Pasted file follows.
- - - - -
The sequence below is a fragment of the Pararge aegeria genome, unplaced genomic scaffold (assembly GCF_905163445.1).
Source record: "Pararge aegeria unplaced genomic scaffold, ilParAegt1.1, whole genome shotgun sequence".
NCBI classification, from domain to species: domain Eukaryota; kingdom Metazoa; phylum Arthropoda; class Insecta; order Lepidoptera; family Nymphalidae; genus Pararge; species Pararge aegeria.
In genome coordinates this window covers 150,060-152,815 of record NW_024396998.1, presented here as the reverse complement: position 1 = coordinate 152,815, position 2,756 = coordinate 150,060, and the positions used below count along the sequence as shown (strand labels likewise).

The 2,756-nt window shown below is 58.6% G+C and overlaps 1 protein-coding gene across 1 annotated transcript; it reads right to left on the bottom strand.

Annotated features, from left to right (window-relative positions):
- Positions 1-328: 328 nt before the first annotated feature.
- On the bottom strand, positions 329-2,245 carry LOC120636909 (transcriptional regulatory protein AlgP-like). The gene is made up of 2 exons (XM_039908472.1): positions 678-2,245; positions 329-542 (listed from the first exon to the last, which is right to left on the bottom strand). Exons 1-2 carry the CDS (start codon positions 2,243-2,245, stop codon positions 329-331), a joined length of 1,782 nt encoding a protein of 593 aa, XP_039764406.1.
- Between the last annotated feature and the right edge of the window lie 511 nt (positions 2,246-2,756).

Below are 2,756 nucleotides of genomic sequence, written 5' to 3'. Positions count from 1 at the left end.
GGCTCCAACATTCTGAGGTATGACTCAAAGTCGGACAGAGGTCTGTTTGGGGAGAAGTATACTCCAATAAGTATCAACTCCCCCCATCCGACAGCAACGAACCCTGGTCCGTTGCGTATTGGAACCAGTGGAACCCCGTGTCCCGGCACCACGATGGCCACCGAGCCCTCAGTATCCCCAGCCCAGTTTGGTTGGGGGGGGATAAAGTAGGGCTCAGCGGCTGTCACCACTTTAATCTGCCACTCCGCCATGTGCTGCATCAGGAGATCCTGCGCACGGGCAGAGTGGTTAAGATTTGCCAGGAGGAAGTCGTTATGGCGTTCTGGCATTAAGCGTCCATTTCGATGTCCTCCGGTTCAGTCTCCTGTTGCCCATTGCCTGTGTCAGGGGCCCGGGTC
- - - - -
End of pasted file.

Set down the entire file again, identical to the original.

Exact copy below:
The sequence below is a fragment of the Pararge aegeria genome, unplaced genomic scaffold (assembly GCF_905163445.1).
Source record: "Pararge aegeria unplaced genomic scaffold, ilParAegt1.1, whole genome shotgun sequence".
NCBI classification, from domain to species: domain Eukaryota; kingdom Metazoa; phylum Arthropoda; class Insecta; order Lepidoptera; family Nymphalidae; genus Pararge; species Pararge aegeria.
In genome coordinates this window covers 150,060-152,815 of record NW_024396998.1, presented here as the reverse complement: position 1 = coordinate 152,815, position 2,756 = coordinate 150,060, and the positions used below count along the sequence as shown (strand labels likewise).

The 2,756-nt window shown below is 58.6% G+C and overlaps 1 protein-coding gene across 1 annotated transcript; it reads right to left on the bottom strand.

Annotated features, from left to right (window-relative positions):
- Positions 1-328: 328 nt before the first annotated feature.
- On the bottom strand, positions 329-2,245 carry LOC120636909 (transcriptional regulatory protein AlgP-like). The gene is made up of 2 exons (XM_039908472.1): positions 678-2,245; positions 329-542 (listed from the first exon to the last, which is right to left on the bottom strand). Exons 1-2 carry the CDS (start codon positions 2,243-2,245, stop codon positions 329-331), a joined length of 1,782 nt encoding a protein of 593 aa, XP_039764406.1.
- Between the last annotated feature and the right edge of the window lie 511 nt (positions 2,246-2,756).

Below are 2,756 nucleotides of genomic sequence, written 5' to 3'. Positions count from 1 at the left end.
GGCTCCAACATTCTGAGGTATGACTCAAAGTCGGACAGAGGTCTGTTTGGGGAGAAGTATACTCCAATAAGTATCAACTCCCCCCATCCGACAGCAACGAACCCTGGTCCGTTGCGTATTGGAACCAGTGGAACCCCGTGTCCCGGCACCACGATGGCCACCGAGCCCTCAGTATCCCCAGCCCAGTTTGGTTGGGGGGGGATAAAGTAGGGCTCAGCGGCTGTCACCACTTTAATCTGCCACTCCGCCATGTGCTGCATCAGGAGATCCTGCGCACGGGCAGAGTGGTTAAGATTTGCCAGGAGGAAGTCGTTATGGCGTTCTGGCATTAAGCGTCCATTTCGATGTCCTCCGGTTCAGTCTCCTGTTGCCCATTGCCTGTGTCAGGGGCCCGGGTC